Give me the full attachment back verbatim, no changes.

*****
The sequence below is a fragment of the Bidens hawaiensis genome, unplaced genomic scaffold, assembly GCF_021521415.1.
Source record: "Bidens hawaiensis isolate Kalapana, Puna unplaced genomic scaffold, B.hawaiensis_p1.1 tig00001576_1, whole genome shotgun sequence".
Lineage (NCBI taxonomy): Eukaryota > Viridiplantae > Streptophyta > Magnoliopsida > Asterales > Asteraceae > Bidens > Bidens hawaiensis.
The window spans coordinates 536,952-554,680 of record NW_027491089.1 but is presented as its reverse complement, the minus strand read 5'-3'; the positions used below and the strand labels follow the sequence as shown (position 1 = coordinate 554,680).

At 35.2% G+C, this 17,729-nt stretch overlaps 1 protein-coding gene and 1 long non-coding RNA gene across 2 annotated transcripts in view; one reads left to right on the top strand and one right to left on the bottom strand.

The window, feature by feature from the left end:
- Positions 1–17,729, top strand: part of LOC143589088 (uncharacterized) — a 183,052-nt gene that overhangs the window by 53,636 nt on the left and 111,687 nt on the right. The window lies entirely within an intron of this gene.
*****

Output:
The sequence below is a fragment of the Bidens hawaiensis genome, unplaced genomic scaffold, assembly GCF_021521415.1.
Source record: "Bidens hawaiensis isolate Kalapana, Puna unplaced genomic scaffold, B.hawaiensis_p1.1 tig00001576_1, whole genome shotgun sequence".
Lineage (NCBI taxonomy): Eukaryota > Viridiplantae > Streptophyta > Magnoliopsida > Asterales > Asteraceae > Bidens > Bidens hawaiensis.
The window spans coordinates 536,952-554,680 of record NW_027491089.1 but is presented as its reverse complement, the minus strand read 5'-3'; the positions used below and the strand labels follow the sequence as shown (position 1 = coordinate 554,680).

At 35.2% G+C, this 17,729-nt stretch overlaps 1 protein-coding gene and 1 long non-coding RNA gene across 2 annotated transcripts in view; one reads left to right on the top strand and one right to left on the bottom strand.

The window, feature by feature from the left end:
- Positions 1–17,729, top strand: part of LOC143589088 (uncharacterized) — a 183,052-nt gene that overhangs the window by 53,636 nt on the left and 111,687 nt on the right. The window lies entirely within an intron of this gene.